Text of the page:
September 10, 2009


   Home Page

 News & Features


 Columns & Opinions

   Publisher's Note





 Pop Culture



   Video Games
   CD Reviews




   Grazing Guide



   Music Roundup

   Live Music/DJs

   MP3 & Podcasts





 Find A Hippo




   View Classified Ads

   Place a Classified Ad




 Contact Us

   Hippo Staff

   How to Reach The Hippo

 Past Issues

   Browse by Cover

All About Steve (PG-13)
A nerdy Sandra Bullock stalks a freaked out Bradley Cooper in All About Steve, a weird and perplexing alleged comedy.

Mary Horowitz (Bullock) is a pretty, nerdy woman who builds the weekly crossword puzzle for the Sacramento newspaper and lives with her parents (because, as the classroom full of middle schoolers she visits for career day correctly deduces, you can’t make a living on one crossword per week). One might be inclined to describe her as vaguely Asperger’s-ish what with her obsession with facts and words and her apparent inability to correctly gauge what another person may be thinking. She also tends to over-share and to latch on a little desperately to normal politeness, misreading it for something more. Specifically, when her parents set her up on a blind date with Steve (Cooper), a camera man for a cable news network, she takes his mild first-date geniality as a sign of deep love and jumps him before they even pull away from her house. Mid awkward make-out session (when Steve quickly starts to believe that Mary might not be playing with all the letters in the box of Scrabble tiles), Steve is called away by his work to go cover something. “I wish you could come,” he says in the same tone in which one would say “I’ll call you” or “let’s get together sometime” or “your country line dancing club/obscure religious organization/vegan potluck group sounds like fun, I’ll check that out.” Mary, however, takes his meaning to be “I want us to be together, always and forever” and, after getting herself fired from her crossword job, decides to head off on the road, following Steve from one media circus (baby with three legs) to another (tornado, deaf kids stuck in a well).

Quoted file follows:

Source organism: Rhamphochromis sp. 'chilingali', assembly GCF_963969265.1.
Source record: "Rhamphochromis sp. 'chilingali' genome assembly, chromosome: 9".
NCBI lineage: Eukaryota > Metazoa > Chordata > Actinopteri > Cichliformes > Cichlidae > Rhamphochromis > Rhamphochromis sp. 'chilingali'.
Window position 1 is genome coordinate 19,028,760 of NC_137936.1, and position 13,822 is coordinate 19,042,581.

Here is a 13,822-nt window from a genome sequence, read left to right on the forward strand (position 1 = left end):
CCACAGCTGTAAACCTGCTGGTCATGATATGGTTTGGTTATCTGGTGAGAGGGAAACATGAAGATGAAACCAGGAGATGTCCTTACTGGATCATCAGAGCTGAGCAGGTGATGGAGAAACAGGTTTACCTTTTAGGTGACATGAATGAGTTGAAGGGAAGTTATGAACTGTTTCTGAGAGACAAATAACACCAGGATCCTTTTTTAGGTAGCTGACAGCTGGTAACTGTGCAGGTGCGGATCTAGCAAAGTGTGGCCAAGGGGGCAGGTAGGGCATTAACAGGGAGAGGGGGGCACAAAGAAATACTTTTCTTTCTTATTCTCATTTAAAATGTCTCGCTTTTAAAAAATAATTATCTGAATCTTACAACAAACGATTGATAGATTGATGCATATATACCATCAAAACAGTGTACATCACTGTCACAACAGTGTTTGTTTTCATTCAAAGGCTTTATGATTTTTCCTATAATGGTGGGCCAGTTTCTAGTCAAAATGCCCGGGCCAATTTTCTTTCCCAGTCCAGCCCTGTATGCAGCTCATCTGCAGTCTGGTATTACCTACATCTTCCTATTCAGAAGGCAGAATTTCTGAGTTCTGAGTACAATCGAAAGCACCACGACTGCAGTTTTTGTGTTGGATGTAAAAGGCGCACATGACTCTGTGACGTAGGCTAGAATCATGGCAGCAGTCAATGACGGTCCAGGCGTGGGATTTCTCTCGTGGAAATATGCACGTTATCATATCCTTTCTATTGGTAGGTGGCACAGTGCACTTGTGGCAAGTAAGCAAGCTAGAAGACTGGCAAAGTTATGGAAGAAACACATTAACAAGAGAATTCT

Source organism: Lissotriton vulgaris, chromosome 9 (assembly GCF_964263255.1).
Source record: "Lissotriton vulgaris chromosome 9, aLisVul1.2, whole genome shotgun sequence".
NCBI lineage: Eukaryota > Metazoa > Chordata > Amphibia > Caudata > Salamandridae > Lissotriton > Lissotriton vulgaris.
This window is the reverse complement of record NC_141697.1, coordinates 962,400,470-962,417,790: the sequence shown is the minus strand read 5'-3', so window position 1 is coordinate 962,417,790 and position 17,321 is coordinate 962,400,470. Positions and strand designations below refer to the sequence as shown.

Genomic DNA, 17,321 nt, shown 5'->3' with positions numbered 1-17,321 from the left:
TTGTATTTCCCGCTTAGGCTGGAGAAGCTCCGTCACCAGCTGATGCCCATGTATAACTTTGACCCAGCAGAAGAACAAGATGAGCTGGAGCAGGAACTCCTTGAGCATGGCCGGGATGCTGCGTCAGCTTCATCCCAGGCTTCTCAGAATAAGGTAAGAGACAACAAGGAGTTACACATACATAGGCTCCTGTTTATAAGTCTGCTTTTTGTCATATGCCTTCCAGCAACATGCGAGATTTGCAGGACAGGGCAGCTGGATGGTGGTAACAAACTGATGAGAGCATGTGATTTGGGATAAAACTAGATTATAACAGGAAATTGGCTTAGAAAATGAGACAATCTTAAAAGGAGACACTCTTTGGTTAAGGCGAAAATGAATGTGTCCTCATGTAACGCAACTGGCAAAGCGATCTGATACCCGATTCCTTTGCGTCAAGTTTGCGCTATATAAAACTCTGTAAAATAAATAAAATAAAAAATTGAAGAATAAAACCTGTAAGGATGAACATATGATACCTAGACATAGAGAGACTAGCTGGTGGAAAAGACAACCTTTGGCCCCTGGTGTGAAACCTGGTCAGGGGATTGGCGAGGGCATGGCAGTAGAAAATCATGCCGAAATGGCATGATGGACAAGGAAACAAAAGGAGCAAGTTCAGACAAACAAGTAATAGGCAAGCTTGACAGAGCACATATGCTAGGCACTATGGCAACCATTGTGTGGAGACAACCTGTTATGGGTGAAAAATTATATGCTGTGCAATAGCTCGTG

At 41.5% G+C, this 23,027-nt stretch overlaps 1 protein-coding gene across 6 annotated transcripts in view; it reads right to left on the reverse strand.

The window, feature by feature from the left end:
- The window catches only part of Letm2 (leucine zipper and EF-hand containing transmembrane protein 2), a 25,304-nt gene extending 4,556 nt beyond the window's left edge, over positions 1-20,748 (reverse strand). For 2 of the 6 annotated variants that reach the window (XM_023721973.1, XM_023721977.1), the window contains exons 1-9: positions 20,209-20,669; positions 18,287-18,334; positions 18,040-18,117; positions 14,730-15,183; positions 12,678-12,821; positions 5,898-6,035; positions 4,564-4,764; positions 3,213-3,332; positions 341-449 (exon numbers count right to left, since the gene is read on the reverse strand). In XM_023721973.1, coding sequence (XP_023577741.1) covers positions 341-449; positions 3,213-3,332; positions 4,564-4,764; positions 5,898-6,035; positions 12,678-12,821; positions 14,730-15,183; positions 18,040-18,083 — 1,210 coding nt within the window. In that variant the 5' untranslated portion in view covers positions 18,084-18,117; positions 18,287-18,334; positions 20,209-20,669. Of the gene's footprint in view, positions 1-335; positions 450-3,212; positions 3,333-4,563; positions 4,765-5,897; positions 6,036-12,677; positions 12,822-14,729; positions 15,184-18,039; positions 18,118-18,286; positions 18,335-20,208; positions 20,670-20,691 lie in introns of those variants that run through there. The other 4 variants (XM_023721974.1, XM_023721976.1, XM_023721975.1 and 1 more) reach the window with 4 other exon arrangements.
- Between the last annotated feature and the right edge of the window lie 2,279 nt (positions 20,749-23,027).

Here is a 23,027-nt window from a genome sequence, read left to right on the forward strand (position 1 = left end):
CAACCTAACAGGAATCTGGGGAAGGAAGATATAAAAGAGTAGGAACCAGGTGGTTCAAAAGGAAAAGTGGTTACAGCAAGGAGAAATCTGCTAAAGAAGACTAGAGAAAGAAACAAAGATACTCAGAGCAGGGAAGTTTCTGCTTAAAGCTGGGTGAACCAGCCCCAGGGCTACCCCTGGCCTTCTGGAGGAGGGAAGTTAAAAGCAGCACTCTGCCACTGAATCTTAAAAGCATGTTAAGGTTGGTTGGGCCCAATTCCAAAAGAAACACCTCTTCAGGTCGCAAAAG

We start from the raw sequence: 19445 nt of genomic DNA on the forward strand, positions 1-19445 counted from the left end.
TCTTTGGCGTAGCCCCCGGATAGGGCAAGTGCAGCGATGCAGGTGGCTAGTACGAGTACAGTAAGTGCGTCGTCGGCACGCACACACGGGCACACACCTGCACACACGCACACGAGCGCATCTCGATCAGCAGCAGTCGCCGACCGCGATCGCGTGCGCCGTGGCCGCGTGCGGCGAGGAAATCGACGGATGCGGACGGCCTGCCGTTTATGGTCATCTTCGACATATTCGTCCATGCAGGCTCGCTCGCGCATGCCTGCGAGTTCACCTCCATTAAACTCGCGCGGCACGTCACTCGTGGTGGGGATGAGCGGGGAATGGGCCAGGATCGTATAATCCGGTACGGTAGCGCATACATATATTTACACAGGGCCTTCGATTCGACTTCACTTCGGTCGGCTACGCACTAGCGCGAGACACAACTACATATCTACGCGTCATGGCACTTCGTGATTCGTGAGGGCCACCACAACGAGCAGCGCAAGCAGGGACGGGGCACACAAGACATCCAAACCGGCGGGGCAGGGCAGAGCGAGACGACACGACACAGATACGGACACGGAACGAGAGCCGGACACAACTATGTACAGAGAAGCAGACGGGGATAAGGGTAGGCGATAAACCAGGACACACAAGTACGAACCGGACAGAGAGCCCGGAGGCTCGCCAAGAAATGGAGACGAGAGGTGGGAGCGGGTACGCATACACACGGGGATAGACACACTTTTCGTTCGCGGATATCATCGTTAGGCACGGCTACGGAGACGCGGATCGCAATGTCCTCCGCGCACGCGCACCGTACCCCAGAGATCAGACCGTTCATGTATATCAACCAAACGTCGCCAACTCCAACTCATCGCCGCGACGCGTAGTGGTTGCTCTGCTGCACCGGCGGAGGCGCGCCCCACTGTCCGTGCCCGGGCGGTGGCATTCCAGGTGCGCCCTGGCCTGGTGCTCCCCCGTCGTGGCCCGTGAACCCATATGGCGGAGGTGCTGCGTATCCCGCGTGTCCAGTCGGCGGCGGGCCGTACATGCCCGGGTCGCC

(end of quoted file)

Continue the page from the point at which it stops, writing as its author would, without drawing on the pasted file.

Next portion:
Along the way, she is encouraged in her quest by Hartman (Thomas Haden Church), the egotistical, moronic and sorta cruel reporter Steve is shooting. She is, however, also befriended — by the spacey Elizabeth (Katy Mixon) and the kind, apple-sculpture-making Howard (DJ Qualls).

This movie is bad, yes, but it’s also strange and confusing and leaves you with the distinct impression that somebody was trying to do something but missed wildly. Is it just stupid or, is it, you know, stupid like a fox? On the one hand, Mary is the ne plus ultra of the humiliated female character in a romantic comedy. She is exponentially more pathetic than — you name it, Katherine Heigl’s always-a-bridesmaid, Lili Taylor’s “ugly” girl in Dogfight, any high school nerd who is wooed by the handsome guy even though she is fat/smart/tall/wearing glasses and he’s only dating her on a bet in any given sitcom/movie. But on the other hand, I hated her a lot less than the aforementioned Heigl in this summer’s The Ugly Truth. (Which coincidently also takes place in the world of Sacramento media — is this the result of some kind of contest? “Bad romantic comedy set in Sacramento, characters work in media” — winners get movie deals. You always hear how Hollywood is hard up for new ideas …) There’s a pervasive awfulness but also something kind of fascinating. It’s like viewing an ornate and bizarre mural through tears in ugly wallpaper.

Or maybe all the popcorn fumes are finally starting to rot my brain.

Whatever is going on, I wish whomever — the writer, director, Bullock —had followed that hidden and bizarre yellow brick road (tornados, shiny red shoes Mary wears throughout, the eventual desire to get back home — there is Oz-ness all over this movie). Instead, the movie indulges its weird little tendencies briefly but then veers back on to the road of late summer bleck. D+

Rated PG-13 for sexual content including innuendos. Directed by Phil Traill and written by Kim Barker, All About Steve is an hour and 38 minutes long and is distributed in wide release by 20th Century Fox.